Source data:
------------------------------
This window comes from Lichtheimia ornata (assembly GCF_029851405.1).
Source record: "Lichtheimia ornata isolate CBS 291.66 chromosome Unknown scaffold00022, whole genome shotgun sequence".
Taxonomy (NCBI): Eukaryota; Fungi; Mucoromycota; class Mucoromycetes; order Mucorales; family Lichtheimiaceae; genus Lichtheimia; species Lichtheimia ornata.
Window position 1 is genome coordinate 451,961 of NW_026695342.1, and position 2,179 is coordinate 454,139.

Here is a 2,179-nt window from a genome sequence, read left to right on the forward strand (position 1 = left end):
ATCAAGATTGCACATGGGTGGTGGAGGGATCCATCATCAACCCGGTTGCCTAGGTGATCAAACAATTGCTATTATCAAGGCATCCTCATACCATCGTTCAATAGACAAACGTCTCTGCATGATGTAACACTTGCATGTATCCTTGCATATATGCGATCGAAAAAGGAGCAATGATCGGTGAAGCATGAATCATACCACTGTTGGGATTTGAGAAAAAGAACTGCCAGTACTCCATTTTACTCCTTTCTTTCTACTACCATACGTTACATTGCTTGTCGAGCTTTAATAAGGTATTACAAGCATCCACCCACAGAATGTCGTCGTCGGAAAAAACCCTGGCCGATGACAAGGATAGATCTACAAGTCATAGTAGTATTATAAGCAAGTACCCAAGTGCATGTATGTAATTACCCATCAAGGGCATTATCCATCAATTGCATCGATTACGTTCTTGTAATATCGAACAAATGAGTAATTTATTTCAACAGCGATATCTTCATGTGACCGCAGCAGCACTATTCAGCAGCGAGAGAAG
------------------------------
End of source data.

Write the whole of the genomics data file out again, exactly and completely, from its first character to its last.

This window comes from Lichtheimia ornata (assembly GCF_029851405.1).
Source record: "Lichtheimia ornata isolate CBS 291.66 chromosome Unknown scaffold00022, whole genome shotgun sequence".
Taxonomy (NCBI): Eukaryota; Fungi; Mucoromycota; class Mucoromycetes; order Mucorales; family Lichtheimiaceae; genus Lichtheimia; species Lichtheimia ornata.
Window position 1 is genome coordinate 451,961 of NW_026695342.1, and position 2,179 is coordinate 454,139.

Here is a 2,179-nt window from a genome sequence, read left to right on the forward strand (position 1 = left end):
ATCAAGATTGCACATGGGTGGTGGAGGGATCCATCATCAACCCGGTTGCCTAGGTGATCAAACAATTGCTATTATCAAGGCATCCTCATACCATCGTTCAATAGACAAACGTCTCTGCATGATGTAACACTTGCATGTATCCTTGCATATATGCGATCGAAAAAGGAGCAATGATCGGTGAAGCATGAATCATACCACTGTTGGGATTTGAGAAAAAGAACTGCCAGTACTCCATTTTACTCCTTTCTTTCTACTACCATACGTTACATTGCTTGTCGAGCTTTAATAAGGTATTACAAGCATCCACCCACAGAATGTCGTCGTCGGAAAAAACCCTGGCCGATGACAAGGATAGATCTACAAGTCATAGTAGTATTATAAGCAAGTACCCAAGTGCATGTATGTAATTACCCATCAAGGGCATTATCCATCAATTGCATCGATTACGTTCTTGTAATATCGAACAAATGAGTAATTTATTTCAACAGCGATATCTTCATGTGACCGCAGCAGCACTATTCAGCAGCGAGAGAAG